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Cascading and specificity are used together to determine the final value of a CSS styling property. They also define the mechanisms for resolving conflicts in CSS rule sets.

CSS Loading order

Styles are read from the following sources, in this order:

  1. User Agent stylesheet (The styles supplied by the browser vendor)
  2. User stylesheet (The additional styling a user has set on his/her browser)
  3. Author stylesheet (Author here means the creator of the webpage/website)
  1. Inline styles (In the style attribute on an HTML element)

The browser will lookup the corresponding style(s) when rendering an element.

How are conflicts resolved?

When only one CSS rule set is trying to set a style for an element, then there is no conflict, and that rule set is used.

When multiple rule sets are found with conflicting settings, first the Specificty rules, and then the Cascading rules are used to determine what style to use.

Example 1 - Specificity rules

.mystyle { color: blue; }  /* specificity: 0, 0, 1, 0 */
div { color: red; }        /* specificity: 0, 0, 0, 1 */
<div class="mystyle">Hello World</div>

What color will the text be? (hover to see the answer)

! blue

First the specificity rules are applied, and the one with the highest specificity “wins”.

Example 2 - Cascade rules with identical selectors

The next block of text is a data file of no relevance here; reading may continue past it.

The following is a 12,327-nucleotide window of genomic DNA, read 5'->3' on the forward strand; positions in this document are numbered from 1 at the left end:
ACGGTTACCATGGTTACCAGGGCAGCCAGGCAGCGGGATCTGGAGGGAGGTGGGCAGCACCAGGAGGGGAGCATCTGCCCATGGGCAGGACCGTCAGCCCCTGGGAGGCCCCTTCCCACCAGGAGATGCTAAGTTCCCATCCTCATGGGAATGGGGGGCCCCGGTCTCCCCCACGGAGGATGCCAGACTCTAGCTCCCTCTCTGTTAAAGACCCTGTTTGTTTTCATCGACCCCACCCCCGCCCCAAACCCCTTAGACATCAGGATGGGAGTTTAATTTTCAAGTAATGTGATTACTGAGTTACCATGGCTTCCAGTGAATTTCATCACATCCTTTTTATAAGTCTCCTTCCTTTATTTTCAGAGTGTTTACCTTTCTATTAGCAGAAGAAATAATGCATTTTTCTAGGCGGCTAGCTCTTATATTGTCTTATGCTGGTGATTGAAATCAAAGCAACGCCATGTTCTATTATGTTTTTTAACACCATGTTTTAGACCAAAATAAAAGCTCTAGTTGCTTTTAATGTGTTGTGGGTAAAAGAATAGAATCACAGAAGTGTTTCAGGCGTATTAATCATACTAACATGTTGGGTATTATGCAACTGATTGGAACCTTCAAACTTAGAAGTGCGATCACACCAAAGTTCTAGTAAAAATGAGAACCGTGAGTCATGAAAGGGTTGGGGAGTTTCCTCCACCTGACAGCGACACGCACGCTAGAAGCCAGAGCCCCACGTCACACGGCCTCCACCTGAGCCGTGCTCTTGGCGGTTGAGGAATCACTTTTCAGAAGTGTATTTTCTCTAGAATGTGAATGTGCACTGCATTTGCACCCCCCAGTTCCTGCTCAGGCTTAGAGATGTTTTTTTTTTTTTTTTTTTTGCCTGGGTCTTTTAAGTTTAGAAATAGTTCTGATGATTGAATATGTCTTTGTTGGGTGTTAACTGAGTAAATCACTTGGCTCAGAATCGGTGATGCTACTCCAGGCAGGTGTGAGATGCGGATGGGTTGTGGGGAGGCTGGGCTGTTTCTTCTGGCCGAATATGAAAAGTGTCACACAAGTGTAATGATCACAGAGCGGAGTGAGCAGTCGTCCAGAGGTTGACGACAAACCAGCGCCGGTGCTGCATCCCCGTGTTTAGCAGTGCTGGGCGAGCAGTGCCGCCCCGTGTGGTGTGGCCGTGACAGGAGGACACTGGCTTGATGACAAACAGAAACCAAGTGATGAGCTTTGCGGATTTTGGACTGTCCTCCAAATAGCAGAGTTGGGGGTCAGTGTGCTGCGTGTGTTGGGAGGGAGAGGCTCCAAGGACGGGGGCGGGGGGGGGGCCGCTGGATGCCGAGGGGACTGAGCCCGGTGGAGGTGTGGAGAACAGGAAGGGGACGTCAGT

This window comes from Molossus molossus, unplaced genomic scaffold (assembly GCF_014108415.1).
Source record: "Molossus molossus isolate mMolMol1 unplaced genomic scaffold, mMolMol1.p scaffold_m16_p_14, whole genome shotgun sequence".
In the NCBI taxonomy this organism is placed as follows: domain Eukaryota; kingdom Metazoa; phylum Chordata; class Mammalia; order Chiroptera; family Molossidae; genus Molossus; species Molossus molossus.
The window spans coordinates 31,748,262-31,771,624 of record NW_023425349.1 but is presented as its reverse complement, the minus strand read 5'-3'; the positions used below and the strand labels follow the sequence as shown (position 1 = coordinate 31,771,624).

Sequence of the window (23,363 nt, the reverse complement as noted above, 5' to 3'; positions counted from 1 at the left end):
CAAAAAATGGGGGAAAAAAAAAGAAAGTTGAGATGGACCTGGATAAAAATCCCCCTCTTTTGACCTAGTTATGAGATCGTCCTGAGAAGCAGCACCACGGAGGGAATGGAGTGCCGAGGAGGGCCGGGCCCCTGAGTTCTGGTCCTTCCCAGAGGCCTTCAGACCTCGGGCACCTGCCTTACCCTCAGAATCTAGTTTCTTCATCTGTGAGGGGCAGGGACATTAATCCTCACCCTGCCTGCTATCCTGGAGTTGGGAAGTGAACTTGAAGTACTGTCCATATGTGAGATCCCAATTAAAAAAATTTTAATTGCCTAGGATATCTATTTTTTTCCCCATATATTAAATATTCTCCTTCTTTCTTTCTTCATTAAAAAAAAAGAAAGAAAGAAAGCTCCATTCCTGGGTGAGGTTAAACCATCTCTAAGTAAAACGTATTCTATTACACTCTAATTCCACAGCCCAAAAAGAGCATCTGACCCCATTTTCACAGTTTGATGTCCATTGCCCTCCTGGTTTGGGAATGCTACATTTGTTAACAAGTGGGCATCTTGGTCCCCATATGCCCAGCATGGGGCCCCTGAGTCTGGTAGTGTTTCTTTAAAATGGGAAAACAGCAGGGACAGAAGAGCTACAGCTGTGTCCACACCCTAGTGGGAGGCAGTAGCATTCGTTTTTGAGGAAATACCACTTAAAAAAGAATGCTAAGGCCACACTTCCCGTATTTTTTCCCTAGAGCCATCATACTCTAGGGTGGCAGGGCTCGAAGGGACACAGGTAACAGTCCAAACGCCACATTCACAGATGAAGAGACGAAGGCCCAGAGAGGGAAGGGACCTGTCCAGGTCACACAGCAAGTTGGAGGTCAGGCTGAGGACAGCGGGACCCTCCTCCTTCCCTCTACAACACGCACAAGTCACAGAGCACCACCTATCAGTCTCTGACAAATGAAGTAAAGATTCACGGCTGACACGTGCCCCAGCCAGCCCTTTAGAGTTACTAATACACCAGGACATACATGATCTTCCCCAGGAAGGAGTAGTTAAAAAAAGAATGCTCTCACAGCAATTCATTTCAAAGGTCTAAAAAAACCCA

External css file

.class {
  background: #FFF;

Internal css (in HTML file)

.class {
  background: #000;

In this case, where you have identical selectors, the cascade kicks in, and determines that the last one loaded “wins”.

Example 3 - Cascade rules after Specificity rules

body > .mystyle { background-color: blue; }   /* specificity: 0, 0, 1, 1 */
.otherstyle > div { background-color: red; }  /* specificity: 0, 0, 1, 1 */
<body class="otherstyle">
  <div class="mystyle">Hello World</div>

What color will the background be?


After applying the specificity rules, there’s still a conflict between blue and red, so the cascading rules are applied on top of the specificity rules. Cascading looks at the load order of the rules, whether inside the same .css file or in the collection of style sources. The last one loaded overrides any earlier ones. In this case, the .otherstyle > div rule “wins”.

A final note

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